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Grave danger

READERS' SPEAK: Trump's disinfectant comment; giant locust storm this summer; attitude towards stranded migrants
Trump’s words have alarmed health experts and even manufacturers of household disinfectant brands so much that they have all implored ordinary citizens not to pay heed to Trump’s words.

The Telegraph   |     |   Published 26.04.20, 11:01 PM

Sir — It was appalling to read about the recent comments made by the president of the United States of America, Donald Trump, at a daily White House press briefing, during which he suggested that injecting disinfectant into the human body might be a treatment or a cure for the disease caused by the coronavirus. After the findings of a US government study were presented at the conference — one of them showed that bleach could kill the virus in saliva or respiratory fluids within five minutes, and isopropyl alcohol could destroy it even faster — Trump asked whether there was “a way” to implement that in the fight against the virus, “by injection inside or almost a cleaning...”

The irresponsibility of a comment like this from a world leader in such a powerful position, as well as its potentially dangerous consequences, cannot be overstated. Trump’s words have alarmed health experts and even manufacturers of household disinfectant brands so much that they have all implored ordinary citizens not to pay heed to Trump’s words. Reckitt Benckiser, the United Kingdom-based owner of Lysol, felt that the situation was grave enough to warrant an official statement, in which it said that “under no circumstance should [their] disinfectant products be administered into the human body”.

While Trump did say later on that he was being sarcastic, that is of little help. He is well aware that he has devoted followers in his country who would do his bidding without thinking twice; he should have known better than to make such careless comments that, if heeded, can endanger numerous lives.

Radhika Gupta,

Calcutta

Sir — The research by the US government that was presented before Donald Trump made his comments about injecting disinfectant into the human body to combat Covid-19 showed that the coronavirus appeared to weaken faster when directly exposed to sunlight. That however, does not mean that people with Covid-19 who expose themselves to sunlight will get rid of the infection. Moreover, it seems that Trump is in such a hurry to reopen the US economy that he is making the most ludicrous and dangerous of claims. How else can one describe the suggestion to ingest disinfectants like Lysol in order to help cure Covid-19?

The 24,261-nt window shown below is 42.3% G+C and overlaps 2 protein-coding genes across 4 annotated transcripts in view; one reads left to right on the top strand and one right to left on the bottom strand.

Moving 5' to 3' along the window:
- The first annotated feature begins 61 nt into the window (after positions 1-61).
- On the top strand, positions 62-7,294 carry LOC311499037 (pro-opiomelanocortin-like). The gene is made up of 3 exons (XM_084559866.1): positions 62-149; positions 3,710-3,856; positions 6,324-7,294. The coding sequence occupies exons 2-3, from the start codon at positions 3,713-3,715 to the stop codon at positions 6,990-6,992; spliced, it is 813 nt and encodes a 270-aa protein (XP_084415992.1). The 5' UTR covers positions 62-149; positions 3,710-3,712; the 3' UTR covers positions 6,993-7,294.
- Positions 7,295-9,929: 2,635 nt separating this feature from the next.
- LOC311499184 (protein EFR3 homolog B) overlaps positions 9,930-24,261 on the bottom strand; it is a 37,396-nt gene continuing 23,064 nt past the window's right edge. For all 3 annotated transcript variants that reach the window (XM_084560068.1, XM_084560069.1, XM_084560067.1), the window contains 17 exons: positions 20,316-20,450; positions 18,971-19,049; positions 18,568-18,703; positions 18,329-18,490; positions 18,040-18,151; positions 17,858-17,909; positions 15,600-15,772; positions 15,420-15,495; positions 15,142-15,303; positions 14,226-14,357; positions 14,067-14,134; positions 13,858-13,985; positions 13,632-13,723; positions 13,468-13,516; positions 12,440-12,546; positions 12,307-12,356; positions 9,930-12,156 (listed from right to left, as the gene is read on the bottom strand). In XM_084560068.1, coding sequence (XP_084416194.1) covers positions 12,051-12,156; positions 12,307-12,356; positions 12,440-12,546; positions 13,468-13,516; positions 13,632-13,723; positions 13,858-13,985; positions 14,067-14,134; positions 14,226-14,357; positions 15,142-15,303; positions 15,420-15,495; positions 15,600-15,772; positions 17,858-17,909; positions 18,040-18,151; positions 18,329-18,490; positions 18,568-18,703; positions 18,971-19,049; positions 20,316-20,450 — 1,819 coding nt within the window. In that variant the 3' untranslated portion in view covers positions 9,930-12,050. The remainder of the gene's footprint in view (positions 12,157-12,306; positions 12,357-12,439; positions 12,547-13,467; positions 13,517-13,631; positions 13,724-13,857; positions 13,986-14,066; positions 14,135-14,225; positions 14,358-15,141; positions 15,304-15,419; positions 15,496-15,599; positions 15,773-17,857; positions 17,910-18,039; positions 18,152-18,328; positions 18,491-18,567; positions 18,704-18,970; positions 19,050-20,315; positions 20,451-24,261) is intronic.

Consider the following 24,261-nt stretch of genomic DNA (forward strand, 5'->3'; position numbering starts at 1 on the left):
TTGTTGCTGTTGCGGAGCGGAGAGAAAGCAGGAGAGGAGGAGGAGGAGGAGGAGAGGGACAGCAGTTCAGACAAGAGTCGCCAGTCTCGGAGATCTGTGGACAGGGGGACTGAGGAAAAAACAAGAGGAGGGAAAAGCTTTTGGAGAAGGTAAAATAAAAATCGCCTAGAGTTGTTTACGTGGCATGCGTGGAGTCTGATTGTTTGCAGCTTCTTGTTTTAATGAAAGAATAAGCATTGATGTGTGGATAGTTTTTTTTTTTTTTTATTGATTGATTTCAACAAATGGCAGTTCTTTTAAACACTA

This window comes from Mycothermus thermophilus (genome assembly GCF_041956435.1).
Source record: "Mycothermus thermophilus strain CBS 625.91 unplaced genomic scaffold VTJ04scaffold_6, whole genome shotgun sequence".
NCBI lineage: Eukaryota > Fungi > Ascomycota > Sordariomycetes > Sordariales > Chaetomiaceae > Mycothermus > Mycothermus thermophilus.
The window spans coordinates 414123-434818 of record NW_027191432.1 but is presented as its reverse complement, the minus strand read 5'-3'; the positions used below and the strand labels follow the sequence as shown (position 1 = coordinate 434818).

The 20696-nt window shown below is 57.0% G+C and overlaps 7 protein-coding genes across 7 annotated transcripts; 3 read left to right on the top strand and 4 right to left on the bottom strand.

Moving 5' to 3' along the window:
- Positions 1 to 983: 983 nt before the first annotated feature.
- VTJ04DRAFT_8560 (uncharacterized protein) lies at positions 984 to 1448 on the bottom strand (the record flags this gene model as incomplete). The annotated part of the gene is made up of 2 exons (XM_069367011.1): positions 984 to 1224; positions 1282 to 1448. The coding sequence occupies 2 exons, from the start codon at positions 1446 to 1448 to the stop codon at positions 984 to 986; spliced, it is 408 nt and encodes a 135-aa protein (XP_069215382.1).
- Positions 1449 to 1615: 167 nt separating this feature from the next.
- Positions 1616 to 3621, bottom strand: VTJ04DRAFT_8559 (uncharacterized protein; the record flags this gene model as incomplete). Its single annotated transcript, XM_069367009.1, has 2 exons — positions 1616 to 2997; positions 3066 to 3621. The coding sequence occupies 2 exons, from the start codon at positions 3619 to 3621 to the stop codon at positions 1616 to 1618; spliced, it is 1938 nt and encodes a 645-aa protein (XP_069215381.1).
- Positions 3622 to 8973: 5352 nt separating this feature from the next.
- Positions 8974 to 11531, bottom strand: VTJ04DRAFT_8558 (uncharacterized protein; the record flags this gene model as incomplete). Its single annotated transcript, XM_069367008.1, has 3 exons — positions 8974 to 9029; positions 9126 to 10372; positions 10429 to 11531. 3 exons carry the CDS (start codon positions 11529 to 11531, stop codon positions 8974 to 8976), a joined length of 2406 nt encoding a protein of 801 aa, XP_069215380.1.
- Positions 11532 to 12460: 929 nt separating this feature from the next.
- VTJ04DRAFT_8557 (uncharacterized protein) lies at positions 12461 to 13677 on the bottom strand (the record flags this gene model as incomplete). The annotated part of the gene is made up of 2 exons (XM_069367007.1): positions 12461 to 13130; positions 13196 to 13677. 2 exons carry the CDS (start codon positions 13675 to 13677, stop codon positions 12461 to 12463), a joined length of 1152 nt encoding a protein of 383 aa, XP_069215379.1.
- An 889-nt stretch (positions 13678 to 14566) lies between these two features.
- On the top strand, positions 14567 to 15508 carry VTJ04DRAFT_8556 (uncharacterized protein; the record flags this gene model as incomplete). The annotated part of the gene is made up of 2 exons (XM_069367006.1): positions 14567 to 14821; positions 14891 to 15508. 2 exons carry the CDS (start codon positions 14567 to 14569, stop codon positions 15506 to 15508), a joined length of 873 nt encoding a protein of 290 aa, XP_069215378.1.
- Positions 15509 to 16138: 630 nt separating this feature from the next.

Sunlight is an excellent natural source of Vitamin D, which has many purported health benefits, including an increased resistance to infectious diseases. There have been clinical trials to see if Vitamin D improves outcomes for Covid-19 patients, but so far there is no evidence that it reduces the risk of contracting the coronavirus.

Chlorine bleach is toxic. It can, and does, kill people who drink it. On a park bench, sunlight and bleach might kill the coronavirus. Inside the human body, though, bleach will only cause a severe health hazard and possibly death.

As for sunlight and UV radiation, it is advisable for people not to change their behaviour and precautionary measures based on preliminary findings. The US government study was limited to how environmental factors affected the virus on surfaces or in the air, not inside bodies.

Ravi Teja Kathuripalli,

Hyderabad

Death looms

Sir — The report, “Migrant falls and dies on PM’s turf” (April 18), about the water-tanker truck driver who collapsed and died on the road while trying to get home to Begusarai on foot, was heartbreaking. Ramji Mahto, who worked in Delhi, had walked around 850 kilometres to Varanasi — the prime minister’s parliamentary constituency — before he collapsed and lay on the road for two hours before getting any help since no one wanted to touch him for fear that he had Covid-19.

The incident raises a number of questions about the local health bodies’ attitude towards dealing with the plight of such workers, as well as about arrangements for food and shelter for stranded migrants. It is appalling that a person lying on the road, obviously in need of medical attention, did not get any till it was too late. Don’t healthcare officials know how to tackle such situations?

According to a local resident, not even the staff operating a government ambulance would touch the man while he lay on the road. It is not known whether these health officials had personal protective equipment. If they did, and they still did not help the man, then they should be heavily penalized. And if they did not have PPE, then the Uttar Pradesh government should be made to compensate the bereaved family adequately. There is no excuse for the government to be so badly prepared to handle such a situation. Ironically, Narendra Modi has said that ‘every life matters’. A great humanitarian crisis is looming; elected governments will be committing a grave mistake by taking it lightly.

Saikat Hazra,

Hooghly

Storm ahead

Sir — If India were not suffering enough already on account of the coronavirus, it is being reported that the country could next face a giant locust storm this summer. It is expected to attack South Asian farmlands. The threat is enough to raise serious concerns about food security, as the destructive power of a locust swarm is immense. A one square kilometre swarm, of about 40 million locusts, can eat as much food as 35,000 people in a day. Innumerable people are already starving to death in the midst of the Covid-19 crisis. How is the government planning to feed the teeming millions if it has to deal with a pandemic as well as foodgrain destruction caused by locust attacks?

Shalini Bose,

Calcutta

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